PART 7: The Eighth Wonder of the World.
Written by: rgmdesigns | Published on: April 21, 2011
One of the smallest countries in Southeast Asia, the ancient land of Cambodia was a seat of Southeast Asian culture for centuries. About one-third the size of France and somewhat larger than the U.S. state of Missouri, Cambodia is bordered to the west and northwest by Thailand, to the northeast by Laos, to the east and southeast by Vietnam, and to the southwest by the Gulf of Thailand. Cambodia consists of low flat plains, with breathtaking landscapes of dazzling rice paddies, swaying sugar palms, thundering waterfalls and pristine crater lakes.
The ancient temples of Angkor represent one of humankind’s most astonishing and enduring architectural achievements, and stand as monuments to the Khmer dynasties that date back to the ninth century. Angkor Wat is one of the most beautiful and fascinating places on the planet. Built by the Khmer kings over a period of four centuries, it had been abandoned and hidden by the dense jungle until, about 150 years ago, it was re-discovered by a French explorer and once again open for exploration to the modern world. It was built as the king’s state temple and part of his capital city, which itself was seventeen times bigger than Manhattan Island. The word Angkor is derived from a Sanskrit word meaning “city”, Wat is the Khmer word for temple. It is possibly the single largest religious structure in the world, and surely one of the world’s wonders of art and architecture, often praised for its harmony of design. In fact, within an area of 120 sq. miles, the ruins contain some of the most imposing monuments in the world, including about a thousand temples, mainly Hindu and some Buddhist.
Angkor Thom,a walled and moated royal city, was the last capital of the Angkorian empire. After King Jayavarman VII recaptured the capital from invaders, he began a massive building campaign across the empire, constructing Angkor Thom as his new capital city. He began with existing structures and built a grand enclosed city around them, adding the outer wall and moat and some of Angkor’s greatest temples, including his state temple, Bayon, set at the center of the city. Standing in the exact center of the walled city, Bayon Temple is thought to represent the intersection of heaven and earth. Bayon is known for its huge stone faces of the bodhisattva , with one facing outward and keeping watch at each compass point. The curious smiling image, thought by many to be a portrait of Jayavarman himself, has been dubbed by some the “Mona Lisa of Southeast Asia.” There are 51 smaller towers surrounding Bayon, each with four faces of its own.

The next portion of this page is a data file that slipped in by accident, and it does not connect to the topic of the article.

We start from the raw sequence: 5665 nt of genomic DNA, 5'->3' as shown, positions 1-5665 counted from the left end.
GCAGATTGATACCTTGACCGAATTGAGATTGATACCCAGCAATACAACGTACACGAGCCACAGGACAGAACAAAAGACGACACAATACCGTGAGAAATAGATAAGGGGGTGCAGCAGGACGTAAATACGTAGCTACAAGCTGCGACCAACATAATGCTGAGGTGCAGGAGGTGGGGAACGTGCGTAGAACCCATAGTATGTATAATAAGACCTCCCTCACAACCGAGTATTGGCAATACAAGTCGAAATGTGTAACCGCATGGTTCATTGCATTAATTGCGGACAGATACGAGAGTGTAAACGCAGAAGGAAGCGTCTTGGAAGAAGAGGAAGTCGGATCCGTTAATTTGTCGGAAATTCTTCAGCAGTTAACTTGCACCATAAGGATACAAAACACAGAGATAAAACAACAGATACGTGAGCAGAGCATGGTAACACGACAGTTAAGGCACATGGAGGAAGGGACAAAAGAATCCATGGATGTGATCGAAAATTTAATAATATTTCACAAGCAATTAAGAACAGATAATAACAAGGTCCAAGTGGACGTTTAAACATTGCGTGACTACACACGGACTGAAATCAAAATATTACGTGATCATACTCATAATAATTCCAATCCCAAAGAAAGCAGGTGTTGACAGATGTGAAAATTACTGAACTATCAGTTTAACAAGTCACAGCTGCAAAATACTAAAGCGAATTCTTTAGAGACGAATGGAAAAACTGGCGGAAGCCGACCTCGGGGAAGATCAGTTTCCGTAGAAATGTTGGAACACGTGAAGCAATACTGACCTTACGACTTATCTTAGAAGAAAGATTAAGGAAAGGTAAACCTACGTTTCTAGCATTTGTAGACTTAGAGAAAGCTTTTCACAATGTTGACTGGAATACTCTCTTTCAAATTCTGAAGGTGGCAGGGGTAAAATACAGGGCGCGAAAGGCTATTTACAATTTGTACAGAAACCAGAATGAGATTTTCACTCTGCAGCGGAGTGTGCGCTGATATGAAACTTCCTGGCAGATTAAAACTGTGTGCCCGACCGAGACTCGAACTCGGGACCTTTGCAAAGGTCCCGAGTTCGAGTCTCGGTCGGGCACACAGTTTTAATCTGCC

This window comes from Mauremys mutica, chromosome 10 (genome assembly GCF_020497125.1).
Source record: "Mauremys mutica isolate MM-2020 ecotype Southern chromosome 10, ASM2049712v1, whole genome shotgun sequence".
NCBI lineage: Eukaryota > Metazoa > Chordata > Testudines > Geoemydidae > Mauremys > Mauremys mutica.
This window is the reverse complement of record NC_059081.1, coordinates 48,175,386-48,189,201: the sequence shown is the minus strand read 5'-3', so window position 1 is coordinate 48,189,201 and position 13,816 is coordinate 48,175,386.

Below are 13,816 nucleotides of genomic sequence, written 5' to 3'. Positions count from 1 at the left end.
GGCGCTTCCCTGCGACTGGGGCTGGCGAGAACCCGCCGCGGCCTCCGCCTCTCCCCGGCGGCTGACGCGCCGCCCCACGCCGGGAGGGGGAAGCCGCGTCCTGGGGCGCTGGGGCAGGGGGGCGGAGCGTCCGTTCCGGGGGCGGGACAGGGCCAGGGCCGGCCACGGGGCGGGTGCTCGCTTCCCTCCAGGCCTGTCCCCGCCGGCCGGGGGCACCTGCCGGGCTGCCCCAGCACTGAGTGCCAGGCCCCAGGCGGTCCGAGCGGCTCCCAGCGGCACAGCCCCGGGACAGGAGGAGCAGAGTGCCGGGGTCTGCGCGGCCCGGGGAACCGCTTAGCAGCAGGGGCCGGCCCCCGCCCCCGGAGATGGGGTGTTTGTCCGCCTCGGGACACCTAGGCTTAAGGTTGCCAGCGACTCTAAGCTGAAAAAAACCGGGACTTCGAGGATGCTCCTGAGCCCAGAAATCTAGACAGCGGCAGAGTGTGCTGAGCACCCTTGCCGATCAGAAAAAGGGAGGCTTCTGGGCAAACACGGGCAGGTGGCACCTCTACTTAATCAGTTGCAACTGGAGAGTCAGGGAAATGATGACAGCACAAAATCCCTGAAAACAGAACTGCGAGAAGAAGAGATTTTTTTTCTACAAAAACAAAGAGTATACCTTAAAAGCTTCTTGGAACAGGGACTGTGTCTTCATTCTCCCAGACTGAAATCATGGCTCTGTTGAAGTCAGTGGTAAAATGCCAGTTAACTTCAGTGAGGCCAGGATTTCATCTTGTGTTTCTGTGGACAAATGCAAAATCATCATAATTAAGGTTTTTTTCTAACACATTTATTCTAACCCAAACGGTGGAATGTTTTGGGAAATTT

Cambodia has two distinct seasons — the wet and the dry. Cambodia’s wet season comes courtesy of the southwest monsoons, bringing with it frequent rains, heat and high humidity. In the peak of wet season, from July to September, it can rain as much as two out of every three days. The dry season runs from October to April, when the northeast monsoon arrives. Characterized by heat and dust, the temperatures become scorching and so dry it can take your breath away.
The extreme weather conditions allow Romain to put RGM’s rugged North Pointer to the test. The durable yet lightweight rubber strap is able to withstand the heat and humidity; the curved underside shape helps the wearer remain comfortable no matter what the temperature.
Despite many years of war, Cambodia, as home of the Khmer culture, remains one of the most important and exotic countries in Southeast Asia. When we see Romain again he will be ………….crossing the border into Thailand. Its Tiger feeding time with the Monks of Bangkok !